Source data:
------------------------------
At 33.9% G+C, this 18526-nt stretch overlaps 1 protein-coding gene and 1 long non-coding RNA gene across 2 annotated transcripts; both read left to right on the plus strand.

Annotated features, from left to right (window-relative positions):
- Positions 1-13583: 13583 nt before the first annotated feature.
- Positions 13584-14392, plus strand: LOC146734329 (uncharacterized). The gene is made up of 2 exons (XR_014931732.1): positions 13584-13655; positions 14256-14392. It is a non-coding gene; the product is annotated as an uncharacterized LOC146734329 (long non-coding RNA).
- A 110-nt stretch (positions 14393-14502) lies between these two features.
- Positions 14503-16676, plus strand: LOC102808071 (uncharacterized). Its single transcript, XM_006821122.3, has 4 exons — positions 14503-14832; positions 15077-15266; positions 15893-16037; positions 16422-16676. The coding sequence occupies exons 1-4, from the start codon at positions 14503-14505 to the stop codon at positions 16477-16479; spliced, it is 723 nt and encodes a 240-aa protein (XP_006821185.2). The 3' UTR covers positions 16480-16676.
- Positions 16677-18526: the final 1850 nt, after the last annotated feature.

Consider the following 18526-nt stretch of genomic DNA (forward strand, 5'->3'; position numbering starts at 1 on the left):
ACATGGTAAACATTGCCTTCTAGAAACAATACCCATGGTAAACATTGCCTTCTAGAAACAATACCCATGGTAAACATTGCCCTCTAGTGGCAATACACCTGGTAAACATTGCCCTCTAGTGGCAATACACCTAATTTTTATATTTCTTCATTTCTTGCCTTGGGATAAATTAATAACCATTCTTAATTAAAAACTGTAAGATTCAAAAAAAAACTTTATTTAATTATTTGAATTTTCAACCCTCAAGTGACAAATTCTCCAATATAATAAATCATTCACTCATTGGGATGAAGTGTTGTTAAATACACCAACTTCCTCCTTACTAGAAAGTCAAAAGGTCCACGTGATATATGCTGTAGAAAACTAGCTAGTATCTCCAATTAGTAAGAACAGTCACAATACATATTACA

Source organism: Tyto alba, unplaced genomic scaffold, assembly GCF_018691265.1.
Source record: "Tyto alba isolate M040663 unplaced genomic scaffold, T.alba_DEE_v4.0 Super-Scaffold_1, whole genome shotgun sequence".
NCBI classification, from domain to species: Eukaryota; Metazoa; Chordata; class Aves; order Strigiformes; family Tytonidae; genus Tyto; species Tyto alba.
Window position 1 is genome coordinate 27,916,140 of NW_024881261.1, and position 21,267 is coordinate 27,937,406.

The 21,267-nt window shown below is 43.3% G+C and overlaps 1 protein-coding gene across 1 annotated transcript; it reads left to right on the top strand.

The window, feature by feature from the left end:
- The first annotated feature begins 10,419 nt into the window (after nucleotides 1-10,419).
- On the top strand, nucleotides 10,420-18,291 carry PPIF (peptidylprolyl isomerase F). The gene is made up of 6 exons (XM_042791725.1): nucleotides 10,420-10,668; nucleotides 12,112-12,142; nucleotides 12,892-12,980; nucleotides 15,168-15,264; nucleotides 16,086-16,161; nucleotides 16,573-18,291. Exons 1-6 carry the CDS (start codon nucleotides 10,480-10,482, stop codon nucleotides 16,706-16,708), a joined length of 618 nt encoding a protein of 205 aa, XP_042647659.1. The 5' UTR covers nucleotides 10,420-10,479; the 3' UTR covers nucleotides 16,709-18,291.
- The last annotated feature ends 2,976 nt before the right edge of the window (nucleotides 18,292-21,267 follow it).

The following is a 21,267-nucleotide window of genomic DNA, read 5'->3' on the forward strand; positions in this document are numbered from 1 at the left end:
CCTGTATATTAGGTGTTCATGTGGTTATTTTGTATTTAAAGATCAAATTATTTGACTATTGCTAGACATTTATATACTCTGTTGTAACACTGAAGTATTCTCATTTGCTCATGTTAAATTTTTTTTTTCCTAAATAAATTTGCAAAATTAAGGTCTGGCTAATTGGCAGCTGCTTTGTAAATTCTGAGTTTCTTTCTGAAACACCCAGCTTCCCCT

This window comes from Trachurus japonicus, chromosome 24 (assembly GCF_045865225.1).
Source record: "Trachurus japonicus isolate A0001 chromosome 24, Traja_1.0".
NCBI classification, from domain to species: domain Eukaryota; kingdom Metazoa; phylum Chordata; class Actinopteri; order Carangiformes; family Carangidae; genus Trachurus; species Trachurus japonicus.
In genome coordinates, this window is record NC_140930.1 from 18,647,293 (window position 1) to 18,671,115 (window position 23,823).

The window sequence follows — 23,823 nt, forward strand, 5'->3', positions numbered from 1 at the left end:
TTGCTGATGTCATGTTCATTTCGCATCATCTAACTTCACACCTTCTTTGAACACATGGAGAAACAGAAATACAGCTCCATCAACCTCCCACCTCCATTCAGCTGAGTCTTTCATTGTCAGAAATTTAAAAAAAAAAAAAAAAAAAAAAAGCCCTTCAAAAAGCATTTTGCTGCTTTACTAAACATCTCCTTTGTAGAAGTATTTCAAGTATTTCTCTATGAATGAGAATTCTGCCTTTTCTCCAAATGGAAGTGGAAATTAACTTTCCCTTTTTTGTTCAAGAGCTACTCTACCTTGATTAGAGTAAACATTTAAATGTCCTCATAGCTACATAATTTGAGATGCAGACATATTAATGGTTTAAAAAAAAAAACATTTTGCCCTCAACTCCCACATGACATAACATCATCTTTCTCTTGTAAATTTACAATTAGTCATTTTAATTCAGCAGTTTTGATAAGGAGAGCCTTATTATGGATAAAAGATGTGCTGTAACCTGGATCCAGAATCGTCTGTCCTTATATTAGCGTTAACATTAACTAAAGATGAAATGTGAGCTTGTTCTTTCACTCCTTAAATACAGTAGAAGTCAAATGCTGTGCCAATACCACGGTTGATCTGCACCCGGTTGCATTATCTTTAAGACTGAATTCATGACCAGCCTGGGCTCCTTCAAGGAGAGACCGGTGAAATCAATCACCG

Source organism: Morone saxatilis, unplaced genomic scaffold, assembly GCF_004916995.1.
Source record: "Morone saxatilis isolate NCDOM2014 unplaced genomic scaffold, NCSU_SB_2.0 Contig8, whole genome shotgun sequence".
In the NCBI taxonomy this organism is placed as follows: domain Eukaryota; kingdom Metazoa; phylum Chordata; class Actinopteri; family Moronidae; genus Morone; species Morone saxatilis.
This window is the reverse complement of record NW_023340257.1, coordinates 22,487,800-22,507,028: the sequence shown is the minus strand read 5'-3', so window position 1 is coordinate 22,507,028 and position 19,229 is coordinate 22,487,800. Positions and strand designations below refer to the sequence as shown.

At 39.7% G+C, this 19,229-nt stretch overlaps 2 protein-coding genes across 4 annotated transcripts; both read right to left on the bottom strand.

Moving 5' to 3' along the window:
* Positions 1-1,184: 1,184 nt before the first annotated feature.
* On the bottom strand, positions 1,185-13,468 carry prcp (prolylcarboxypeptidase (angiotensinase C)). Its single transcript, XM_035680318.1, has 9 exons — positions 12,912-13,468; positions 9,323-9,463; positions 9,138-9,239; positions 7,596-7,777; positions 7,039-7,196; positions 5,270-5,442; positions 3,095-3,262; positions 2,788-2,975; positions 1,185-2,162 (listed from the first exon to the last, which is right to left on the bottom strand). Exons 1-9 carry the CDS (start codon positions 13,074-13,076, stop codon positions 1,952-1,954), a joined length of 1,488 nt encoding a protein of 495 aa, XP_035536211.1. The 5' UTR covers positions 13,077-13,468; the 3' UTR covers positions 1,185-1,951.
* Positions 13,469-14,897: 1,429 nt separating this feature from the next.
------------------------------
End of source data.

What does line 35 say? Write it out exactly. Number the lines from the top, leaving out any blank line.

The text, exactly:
* Positions 13,469-14,897: 1,429 nt separating this feature from the next.